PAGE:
“The company had 30 service trucks coming back to the shop between 5 p.m. and 5:05 p.m.,” says Lewis, president of GPS North America. “They found guys were meeting up at the end of the day at the local 7-Eleven. One guy would get there at 4 p.m. Another guy shows up at 4:15 p.m., and then they all rolled into the office.”
That tale of obvious inefficiency is something companies such as Lewis’ specialize in eliminating by using global positioning fleet management systems. GPS fleet management systems are helping plumbing contractors streamline efficiencies and lower critical costs in what must still be termed a cautious economic climate.
“The main thing these systems do is pay back the business owner and help him control his two biggest expenses - labor costs and vehicle costs,” Lewis notes.
More Calls, More IncomeAn obvious benefit with GPS fleet management as it relates to plumbing contractors is the ability to route technicians to jobs in an efficient manner, thus maximizing not only the amount of work completed, but also the amount of revenue generated.
“You’re able to more effectively route a tech to one location instead of traversing across town,” notes Joyce Tam, director of product marketing for Trimble Mobile Resource Management. “With this technology, John Doe the technician can now do three jobs instead of two in one particular part of the city.”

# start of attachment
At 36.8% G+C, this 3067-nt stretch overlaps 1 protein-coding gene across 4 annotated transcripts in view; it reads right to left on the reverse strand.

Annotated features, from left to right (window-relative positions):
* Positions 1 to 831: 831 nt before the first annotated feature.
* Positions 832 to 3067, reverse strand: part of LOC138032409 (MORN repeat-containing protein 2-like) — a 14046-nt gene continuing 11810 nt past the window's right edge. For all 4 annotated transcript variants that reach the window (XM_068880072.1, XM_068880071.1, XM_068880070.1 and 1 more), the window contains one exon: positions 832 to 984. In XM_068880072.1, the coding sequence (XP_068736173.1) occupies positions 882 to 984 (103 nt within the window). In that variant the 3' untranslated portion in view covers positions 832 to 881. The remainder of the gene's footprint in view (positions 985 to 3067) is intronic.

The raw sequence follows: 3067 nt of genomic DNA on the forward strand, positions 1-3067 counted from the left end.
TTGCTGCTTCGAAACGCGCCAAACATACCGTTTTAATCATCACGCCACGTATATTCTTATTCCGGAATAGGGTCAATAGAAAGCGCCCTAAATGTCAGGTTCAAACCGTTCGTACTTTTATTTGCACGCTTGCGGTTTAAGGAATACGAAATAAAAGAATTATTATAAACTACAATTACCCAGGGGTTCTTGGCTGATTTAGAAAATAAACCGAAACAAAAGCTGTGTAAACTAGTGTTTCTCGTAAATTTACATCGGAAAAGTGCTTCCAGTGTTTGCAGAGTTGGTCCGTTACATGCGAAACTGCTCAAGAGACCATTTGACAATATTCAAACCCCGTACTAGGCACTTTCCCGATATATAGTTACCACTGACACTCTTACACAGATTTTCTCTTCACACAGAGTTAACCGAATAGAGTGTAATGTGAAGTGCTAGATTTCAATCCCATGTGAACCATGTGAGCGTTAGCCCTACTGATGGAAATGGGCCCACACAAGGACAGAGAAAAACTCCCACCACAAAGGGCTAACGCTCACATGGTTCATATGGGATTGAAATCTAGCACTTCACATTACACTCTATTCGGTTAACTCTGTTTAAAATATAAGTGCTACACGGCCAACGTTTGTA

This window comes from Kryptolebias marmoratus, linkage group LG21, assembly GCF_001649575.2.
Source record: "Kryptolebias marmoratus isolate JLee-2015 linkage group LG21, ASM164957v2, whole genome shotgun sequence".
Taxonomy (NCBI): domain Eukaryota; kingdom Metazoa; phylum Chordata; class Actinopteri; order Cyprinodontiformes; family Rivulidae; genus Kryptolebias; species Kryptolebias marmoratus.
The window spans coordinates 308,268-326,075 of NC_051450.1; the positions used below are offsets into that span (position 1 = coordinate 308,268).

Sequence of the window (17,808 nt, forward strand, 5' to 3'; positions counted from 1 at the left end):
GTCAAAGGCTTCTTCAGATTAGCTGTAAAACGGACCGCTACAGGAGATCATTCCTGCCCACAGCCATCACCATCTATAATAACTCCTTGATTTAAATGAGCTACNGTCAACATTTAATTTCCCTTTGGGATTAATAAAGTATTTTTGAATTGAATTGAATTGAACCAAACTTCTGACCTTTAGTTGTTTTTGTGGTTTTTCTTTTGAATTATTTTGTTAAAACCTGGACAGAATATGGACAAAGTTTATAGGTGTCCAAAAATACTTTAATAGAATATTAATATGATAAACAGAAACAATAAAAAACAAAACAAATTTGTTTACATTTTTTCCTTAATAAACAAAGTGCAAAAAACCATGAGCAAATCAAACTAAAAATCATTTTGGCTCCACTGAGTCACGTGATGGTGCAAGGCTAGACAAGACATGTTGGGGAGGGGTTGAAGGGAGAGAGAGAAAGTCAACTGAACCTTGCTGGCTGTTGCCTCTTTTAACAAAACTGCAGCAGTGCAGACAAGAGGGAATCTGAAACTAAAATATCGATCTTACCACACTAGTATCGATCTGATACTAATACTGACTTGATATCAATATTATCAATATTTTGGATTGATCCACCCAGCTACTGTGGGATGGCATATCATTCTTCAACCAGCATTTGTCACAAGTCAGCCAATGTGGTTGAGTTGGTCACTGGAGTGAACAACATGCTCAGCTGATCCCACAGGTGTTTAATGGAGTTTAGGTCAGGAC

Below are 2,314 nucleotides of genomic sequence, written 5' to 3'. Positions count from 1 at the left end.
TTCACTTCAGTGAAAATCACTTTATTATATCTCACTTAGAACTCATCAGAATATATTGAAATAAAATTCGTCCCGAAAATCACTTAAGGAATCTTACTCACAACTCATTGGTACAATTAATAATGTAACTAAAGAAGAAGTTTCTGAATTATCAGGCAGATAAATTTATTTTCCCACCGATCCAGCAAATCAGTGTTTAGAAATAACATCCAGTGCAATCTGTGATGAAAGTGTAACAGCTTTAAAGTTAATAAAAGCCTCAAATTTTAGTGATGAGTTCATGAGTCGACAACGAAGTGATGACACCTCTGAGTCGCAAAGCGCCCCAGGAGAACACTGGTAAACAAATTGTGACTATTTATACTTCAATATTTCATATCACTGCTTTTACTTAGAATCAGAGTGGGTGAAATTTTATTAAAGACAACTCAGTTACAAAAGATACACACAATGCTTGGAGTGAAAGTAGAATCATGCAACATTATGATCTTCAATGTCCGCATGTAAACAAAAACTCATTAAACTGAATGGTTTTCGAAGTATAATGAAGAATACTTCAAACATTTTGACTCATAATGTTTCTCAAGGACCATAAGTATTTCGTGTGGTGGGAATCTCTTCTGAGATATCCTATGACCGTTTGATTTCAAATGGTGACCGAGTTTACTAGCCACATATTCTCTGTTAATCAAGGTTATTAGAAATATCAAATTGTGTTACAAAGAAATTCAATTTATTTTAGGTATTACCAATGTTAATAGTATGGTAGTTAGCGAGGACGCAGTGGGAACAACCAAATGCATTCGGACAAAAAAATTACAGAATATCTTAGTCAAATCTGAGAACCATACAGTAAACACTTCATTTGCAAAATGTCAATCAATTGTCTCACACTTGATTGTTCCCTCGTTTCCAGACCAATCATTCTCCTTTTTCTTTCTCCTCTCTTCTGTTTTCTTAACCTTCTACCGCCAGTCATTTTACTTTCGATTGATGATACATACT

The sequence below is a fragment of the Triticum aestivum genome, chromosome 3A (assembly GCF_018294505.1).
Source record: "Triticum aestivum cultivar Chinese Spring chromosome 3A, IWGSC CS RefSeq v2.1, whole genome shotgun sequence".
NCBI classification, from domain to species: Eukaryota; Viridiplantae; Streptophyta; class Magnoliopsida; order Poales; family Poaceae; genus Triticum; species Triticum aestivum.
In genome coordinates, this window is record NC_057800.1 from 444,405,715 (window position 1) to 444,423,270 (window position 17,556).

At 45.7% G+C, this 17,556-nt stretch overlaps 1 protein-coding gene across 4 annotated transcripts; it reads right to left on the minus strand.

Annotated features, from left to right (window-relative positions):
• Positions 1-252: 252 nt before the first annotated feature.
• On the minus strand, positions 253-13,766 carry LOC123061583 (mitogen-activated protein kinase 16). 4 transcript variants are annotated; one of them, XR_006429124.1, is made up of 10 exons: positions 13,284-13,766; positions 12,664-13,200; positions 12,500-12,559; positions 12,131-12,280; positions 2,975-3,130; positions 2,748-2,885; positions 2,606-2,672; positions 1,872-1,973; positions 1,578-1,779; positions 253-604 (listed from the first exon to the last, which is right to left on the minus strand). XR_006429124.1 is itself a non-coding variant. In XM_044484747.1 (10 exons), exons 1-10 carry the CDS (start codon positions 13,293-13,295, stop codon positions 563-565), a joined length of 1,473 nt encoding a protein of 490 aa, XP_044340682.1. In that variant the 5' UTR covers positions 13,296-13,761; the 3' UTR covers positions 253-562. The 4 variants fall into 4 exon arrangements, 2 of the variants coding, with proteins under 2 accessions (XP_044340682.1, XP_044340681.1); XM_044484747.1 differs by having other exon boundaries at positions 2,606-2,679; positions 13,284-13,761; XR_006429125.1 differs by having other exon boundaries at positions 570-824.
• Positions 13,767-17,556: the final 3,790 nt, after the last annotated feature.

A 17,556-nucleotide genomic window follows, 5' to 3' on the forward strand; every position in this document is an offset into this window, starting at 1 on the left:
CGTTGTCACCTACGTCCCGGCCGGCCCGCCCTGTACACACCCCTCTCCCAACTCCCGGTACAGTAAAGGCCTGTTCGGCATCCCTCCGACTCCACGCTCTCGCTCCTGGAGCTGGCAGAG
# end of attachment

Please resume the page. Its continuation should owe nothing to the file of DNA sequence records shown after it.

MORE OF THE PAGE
Todd Ewing, senior project manager at SageQuest, notes his company is seeing average travel times of its customers that were once 15-20 minutes reduced to the 12-15 minute range due to the use of GPS fleet management solutions.
“It all adds up,” he says. “It’s allowing the owner to ask the question, ‘How many more work orders can I get done per day?’ Increased productivity is the benefit.”
Rafael Martinez, service manager at Winters, Calif.-based Same Day Service Plumbing, uses Networkfleet technology for the company’s roster of five service trucks.
“We’re able to pinpoint exactly where our drivers are at,” he states. “If we get another call in that area, we’re able to tell the customer the exact time when the tech will be there. That can add up to a couple of extra jobs a day by knowing where the techs are. If a call averages $600-$700, that can be significant.”
Superior customer service is a hot-button topic, and GPS fleet management technology is helping reduce those vague, “We’ll be there between 2 and 5 this afternoon” responses.
“We’re helping get people into short windows of time,” TomTom Vice President Michael Geffroy states. “We’re helping plumbers spend less time on the road and more time working.”
Stacy Creech, owner of Creech Plumbing in Wilson, N.C., has a crew of techs that live predominantly out of town. The use of a TomTom GPS fleet management solution has helped familiarize techs with the area, thus increasing productivity.